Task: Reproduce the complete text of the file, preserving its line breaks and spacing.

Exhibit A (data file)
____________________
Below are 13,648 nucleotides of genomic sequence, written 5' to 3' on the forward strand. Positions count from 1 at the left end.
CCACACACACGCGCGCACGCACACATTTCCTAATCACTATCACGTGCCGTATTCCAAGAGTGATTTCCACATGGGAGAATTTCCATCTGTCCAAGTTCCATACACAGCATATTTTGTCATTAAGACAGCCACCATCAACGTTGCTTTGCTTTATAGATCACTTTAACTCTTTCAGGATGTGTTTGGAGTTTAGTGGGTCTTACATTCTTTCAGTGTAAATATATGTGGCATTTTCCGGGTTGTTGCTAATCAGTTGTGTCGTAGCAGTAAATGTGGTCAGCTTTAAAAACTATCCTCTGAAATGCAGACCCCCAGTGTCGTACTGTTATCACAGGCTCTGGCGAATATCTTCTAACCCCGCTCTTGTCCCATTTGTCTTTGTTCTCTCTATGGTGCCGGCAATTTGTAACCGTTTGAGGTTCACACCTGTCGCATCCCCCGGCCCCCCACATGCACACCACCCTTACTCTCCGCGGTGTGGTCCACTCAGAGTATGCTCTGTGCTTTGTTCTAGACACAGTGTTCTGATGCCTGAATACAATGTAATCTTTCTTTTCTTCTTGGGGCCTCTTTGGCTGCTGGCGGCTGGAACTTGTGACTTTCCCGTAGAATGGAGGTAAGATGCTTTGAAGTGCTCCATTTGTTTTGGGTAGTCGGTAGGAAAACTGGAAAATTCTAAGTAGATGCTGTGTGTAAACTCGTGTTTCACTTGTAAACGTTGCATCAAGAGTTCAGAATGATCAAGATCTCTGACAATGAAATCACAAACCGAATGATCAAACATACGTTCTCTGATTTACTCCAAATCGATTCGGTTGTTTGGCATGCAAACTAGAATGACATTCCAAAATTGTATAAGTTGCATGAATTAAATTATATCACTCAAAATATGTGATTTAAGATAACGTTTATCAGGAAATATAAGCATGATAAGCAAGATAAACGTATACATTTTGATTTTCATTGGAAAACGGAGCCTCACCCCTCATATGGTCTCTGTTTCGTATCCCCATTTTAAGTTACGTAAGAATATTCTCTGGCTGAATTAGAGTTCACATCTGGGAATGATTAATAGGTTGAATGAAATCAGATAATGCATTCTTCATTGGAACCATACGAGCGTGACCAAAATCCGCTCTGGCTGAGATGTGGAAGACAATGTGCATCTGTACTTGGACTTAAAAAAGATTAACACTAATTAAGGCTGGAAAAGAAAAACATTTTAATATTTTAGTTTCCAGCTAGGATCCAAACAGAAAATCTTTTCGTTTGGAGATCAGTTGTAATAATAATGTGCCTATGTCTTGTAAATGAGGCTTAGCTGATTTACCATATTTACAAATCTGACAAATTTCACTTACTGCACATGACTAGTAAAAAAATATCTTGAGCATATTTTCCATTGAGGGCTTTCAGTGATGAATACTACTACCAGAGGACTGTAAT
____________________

Below are 13,648 nucleotides of genomic sequence, written 5' to 3' on the forward strand. Positions count from 1 at the left end.
CCACACACACGCGCGCACGCACACATTTCCTAATCACTATCACGTGCCGTATTCCAAGAGTGATTTCCACATGGGAGAATTTCCATCTGTCCAAGTTCCATACACAGCATATTTTGTCATTAAGACAGCCACCATCAACGTTGCTTTGCTTTATAGATCACTTTAACTCTTTCAGGATGTGTTTGGAGTTTAGTGGGTCTTACATTCTTTCAGTGTAAATATATGTGGCATTTTCCGGGTTGTTGCTAATCAGTTGTGTCGTAGCAGTAAATGTGGTCAGCTTTAAAAACTATCCTCTGAAATGCAGACCCCCAGTGTCGTACTGTTATCACAGGCTCTGGCGAATATCTTCTAACCCCGCTCTTGTCCCATTTGTCTTTGTTCTCTCTATGGTGCCGGCAATTTGTAACCGTTTGAGGTTCACACCTGTCGCATCCCCCGGCCCCCCACATGCACACCACCCTTACTCTCCGCGGTGTGGTCCACTCAGAGTATGCTCTGTGCTTTGTTCTAGACACAGTGTTCTGATGCCTGAATACAATGTAATCTTTCTTTTCTTCTTGGGGCCTCTTTGGCTGCTGGCGGCTGGAACTTGTGACTTTCCCGTAGAATGGAGGTAAGATGCTTTGAAGTGCTCCATTTGTTTTGGGTAGTCGGTAGGAAAACTGGAAAATTCTAAGTAGATGCTGTGTGTAAACTCGTGTTTCACTTGTAAACGTTGCATCAAGAGTTCAGAATGATCAAGATCTCTGACAATGAAATCACAAACCGAATGATCAAACATACGTTCTCTGATTTACTCCAAATCGATTCGGTTGTTTGGCATGCAAACTAGAATGACATTCCAAAATTGTATAAGTTGCATGAATTAAATTATATCACTCAAAATATGTGATTTAAGATAACGTTTATCAGGAAATATAAGCATGATAAGCAAGATAAACGTATACATTTTGATTTTCATTGGAAAACGGAGCCTCACCCCTCATATGGTCTCTGTTTCGTATCCCCATTTTAAGTTACGTAAGAATATTCTCTGGCTGAATTAGAGTTCACATCTGGGAATGATTAATAGGTTGAATGAAATCAGATAATGCATTCTTCATTGGAACCATACGAGCGTGACCAAAATCCGCTCTGGCTGAGATGTGGAAGACAATGTGCATCTGTACTTGGACTTAAAAAAGATTAACACTAATTAAGGCTGGAAAAGAAAAACATTTTAATATTTTAGTTTCCAGCTAGGATCCAAACAGAAAATCTTTTCGTTTGGAGATCAGTTGTAATAATAATGTGCCTATGTCTTGTAAATGAGGCTTAGCTGATTTACCATATTTACAAATCTGACAAATTTCACTTACTGCACATGACTAGTAAAAAAATATCTTGAGCATATTTTCCATTGAGGGCTTTCAGTGATGAATACTACTACCAGAGGACTGTAAT